Several examples were discussed by the group pertaining to this subject:

  1. A gifted employee was not a good team player and was a long-term difficult employee in general to deal with. A new V.P. was brought into the department and immediately recognized the problem, which was exacerbated because previous V.P.’s refused to address the issue through normal communication or performance reviews.  The new V.P. tried to work with the individual to correct the situation, but the individual was unwilling to change.  The company was a large, international organization so the V.P. had options other than termination at his disposal.  Much to the relief of the V.P. and his team, the individual was transferred, with a demotion, to a new department within the company, with the hope that the individual would have an awakening and prosper in their new position.  The moral and performance of the team immediately improved.
  2. The Owner of a manufacturing company allowed a toxic situation to develop within his company because he put his trust in a long-term employee who was his Operations Manager. This individual had moved-up through the ranks and was a gifted tool and die maker who demonstrated basic shop leadership ability. After advancing to a management role, he refused to embrace new company agendas or to fairly enforce company employee manual policies.  Many poor decisions were made by the Operations Manager by not enforcing the employee manual policies on “gifted” employees, allowing them to blatantly violate rules of conduct and performance.  The Operations Manager himself did not follow the company policies, setting a bad example for all.  Unfortunately, this situation was allowed to fester for several years, creating a toxic environment throughout the company, affecting company morale, performance, and profitability.  Eventually the company Owner recognized the gravity of the situation and brought in a General Manager, who recognized the toxic culture within the company and addressed the situation.  Unfortunately, several key “gifted” employees, including the Operations Manager, refused to correct their behavior and had to be terminated.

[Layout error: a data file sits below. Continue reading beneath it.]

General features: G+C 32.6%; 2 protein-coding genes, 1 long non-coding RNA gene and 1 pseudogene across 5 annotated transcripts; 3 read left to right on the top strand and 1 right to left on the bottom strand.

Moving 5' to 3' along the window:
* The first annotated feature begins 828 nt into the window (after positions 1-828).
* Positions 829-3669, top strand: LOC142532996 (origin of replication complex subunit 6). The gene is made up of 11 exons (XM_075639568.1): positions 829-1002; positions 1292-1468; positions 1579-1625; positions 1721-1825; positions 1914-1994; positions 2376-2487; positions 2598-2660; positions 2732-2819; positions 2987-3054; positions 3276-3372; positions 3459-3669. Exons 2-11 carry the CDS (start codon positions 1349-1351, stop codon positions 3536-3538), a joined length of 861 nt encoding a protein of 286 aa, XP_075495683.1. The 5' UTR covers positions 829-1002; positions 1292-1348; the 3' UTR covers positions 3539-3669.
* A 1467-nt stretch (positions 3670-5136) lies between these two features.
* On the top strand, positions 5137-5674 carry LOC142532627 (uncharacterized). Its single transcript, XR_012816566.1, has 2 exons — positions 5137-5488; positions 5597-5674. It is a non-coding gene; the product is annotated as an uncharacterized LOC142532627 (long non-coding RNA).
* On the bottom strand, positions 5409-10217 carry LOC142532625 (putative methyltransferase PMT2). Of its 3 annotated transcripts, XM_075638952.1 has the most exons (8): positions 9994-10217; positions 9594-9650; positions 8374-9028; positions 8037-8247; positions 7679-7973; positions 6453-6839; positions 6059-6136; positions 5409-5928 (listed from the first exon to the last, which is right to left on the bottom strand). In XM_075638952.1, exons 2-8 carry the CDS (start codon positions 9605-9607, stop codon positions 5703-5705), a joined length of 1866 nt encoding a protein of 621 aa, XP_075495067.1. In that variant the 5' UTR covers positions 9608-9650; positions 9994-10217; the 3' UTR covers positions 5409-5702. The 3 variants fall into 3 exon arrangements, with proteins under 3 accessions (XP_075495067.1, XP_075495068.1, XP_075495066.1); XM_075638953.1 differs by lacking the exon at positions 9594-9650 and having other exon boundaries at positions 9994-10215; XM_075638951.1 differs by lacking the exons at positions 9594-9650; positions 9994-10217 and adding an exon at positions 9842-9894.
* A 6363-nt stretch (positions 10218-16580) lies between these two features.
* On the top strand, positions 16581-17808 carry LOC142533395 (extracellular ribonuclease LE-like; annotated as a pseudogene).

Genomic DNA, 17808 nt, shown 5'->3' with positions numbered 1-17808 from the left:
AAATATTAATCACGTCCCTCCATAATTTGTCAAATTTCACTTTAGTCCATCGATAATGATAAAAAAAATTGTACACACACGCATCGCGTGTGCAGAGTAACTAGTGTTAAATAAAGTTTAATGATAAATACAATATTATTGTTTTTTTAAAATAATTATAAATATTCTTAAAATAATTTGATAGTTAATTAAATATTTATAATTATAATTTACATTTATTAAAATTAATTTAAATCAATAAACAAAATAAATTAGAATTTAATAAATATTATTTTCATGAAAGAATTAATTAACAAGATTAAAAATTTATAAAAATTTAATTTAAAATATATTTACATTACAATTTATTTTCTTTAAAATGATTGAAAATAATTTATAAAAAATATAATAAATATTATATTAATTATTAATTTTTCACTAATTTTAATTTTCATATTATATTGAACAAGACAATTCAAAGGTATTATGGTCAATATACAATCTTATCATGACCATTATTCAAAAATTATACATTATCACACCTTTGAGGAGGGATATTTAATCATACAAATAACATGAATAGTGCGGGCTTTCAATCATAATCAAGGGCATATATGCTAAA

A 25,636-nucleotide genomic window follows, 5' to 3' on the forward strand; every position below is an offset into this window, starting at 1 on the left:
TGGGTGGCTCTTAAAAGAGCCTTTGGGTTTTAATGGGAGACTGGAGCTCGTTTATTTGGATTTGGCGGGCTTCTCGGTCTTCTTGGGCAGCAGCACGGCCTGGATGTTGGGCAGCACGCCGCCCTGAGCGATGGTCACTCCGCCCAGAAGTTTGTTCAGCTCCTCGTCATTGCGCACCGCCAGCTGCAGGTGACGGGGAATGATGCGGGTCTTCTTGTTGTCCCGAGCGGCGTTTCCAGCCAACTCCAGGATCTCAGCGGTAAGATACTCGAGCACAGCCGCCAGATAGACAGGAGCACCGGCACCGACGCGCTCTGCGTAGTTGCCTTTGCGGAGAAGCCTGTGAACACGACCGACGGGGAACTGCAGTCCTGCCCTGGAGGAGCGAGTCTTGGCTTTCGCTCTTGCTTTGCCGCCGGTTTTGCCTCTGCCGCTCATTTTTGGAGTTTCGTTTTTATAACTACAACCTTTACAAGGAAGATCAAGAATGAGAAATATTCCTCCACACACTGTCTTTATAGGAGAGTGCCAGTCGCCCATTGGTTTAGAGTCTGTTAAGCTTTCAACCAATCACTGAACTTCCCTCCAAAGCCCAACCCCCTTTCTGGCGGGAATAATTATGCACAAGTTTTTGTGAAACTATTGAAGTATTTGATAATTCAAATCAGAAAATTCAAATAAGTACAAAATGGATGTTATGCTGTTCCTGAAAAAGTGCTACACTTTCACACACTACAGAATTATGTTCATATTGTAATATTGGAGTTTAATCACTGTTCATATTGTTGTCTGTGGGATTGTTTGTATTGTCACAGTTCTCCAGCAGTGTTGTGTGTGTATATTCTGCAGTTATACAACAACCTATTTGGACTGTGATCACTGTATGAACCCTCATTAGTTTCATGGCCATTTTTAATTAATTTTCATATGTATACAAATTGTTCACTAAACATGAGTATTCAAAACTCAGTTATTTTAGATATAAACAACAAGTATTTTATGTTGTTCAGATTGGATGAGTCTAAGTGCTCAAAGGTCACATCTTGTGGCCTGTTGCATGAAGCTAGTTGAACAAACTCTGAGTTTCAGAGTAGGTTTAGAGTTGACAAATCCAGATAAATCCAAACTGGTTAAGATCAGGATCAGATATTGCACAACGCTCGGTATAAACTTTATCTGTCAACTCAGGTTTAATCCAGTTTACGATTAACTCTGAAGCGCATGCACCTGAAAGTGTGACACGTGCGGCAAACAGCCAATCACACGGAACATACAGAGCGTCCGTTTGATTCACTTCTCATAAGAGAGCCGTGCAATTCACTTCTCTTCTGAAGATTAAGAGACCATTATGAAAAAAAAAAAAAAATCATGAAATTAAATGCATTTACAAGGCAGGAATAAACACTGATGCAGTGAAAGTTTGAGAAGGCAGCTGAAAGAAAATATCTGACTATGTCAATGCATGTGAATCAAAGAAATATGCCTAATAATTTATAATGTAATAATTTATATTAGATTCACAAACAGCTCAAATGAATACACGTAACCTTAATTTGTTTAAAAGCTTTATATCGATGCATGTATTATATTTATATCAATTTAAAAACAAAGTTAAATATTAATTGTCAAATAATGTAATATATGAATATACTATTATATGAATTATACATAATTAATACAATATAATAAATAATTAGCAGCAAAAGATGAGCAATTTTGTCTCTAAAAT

3. The V.P. of a division had an employee that that was well respected and a strong team player, but was underperforming in some areas when he took over the division. When the V.P. performed an honest employee review with this employee, they became very emotional.  The V.P. discovered that no previous supervisor to this employee had never honestly discussed these shortcomings with the employee and the employee was not even aware of them.  The employee felt that they were doing a good job all along.  The V.P. developed an improvement plan with this employee, thereby saving a good team member and demonstrating to the team that the company supports their work force.

Comments were made by the group regarding the following characterizations of how Jesus handled situations:

  1. Jesus was kind, but not always nice in how he handled situations.
  2. Jesus wasn’t fair in how he handled situations, but he was always just.

Bible Guidance Regarding Using Our Talent:

  • “As each has received a gift, use it to serve one another, as good stewards of God’s varied grace.” 1 Peter 4:10 ESV